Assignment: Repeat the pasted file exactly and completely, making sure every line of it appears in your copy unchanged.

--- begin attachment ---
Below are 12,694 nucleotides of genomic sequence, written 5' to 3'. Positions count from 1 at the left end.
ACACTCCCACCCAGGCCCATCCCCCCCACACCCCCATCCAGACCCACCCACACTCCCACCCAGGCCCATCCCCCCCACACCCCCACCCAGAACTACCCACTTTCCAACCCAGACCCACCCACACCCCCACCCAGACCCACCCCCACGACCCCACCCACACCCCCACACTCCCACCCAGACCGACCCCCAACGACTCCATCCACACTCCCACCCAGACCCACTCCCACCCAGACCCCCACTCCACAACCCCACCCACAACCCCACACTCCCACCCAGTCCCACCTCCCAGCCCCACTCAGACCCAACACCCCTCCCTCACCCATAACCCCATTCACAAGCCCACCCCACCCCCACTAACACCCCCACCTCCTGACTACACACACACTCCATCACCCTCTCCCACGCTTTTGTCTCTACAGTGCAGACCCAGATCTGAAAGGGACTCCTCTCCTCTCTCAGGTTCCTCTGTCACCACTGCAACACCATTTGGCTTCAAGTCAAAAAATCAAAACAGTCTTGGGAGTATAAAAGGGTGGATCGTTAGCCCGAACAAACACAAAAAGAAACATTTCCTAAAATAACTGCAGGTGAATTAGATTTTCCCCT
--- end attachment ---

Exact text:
Below are 12,694 nucleotides of genomic sequence, written 5' to 3'. Positions count from 1 at the left end.
ACACTCCCACCCAGGCCCATCCCCCCCACACCCCCATCCAGACCCACCCACACTCCCACCCAGGCCCATCCCCCCCACACCCCCACCCAGAACTACCCACTTTCCAACCCAGACCCACCCACACCCCCACCCAGACCCACCCCCACGACCCCACCCACACCCCCACACTCCCACCCAGACCGACCCCCAACGACTCCATCCACACTCCCACCCAGACCCACTCCCACCCAGACCCCCACTCCACAACCCCACCCACAACCCCACACTCCCACCCAGTCCCACCTCCCAGCCCCACTCAGACCCAACACCCCTCCCTCACCCATAACCCCATTCACAAGCCCACCCCACCCCCACTAACACCCCCACCTCCTGACTACACACACACTCCATCACCCTCTCCCACGCTTTTGTCTCTACAGTGCAGACCCAGATCTGAAAGGGACTCCTCTCCTCTCTCAGGTTCCTCTGTCACCACTGCAACACCATTTGGCTTCAAGTCAAAAAATCAAAACAGTCTTGGGAGTATAAAAGGGTGGATCGTTAGCCCGAACAAACACAAAAAGAAACATTTCCTAAAATAACTGCAGGTGAATTAGATTTTCCCCT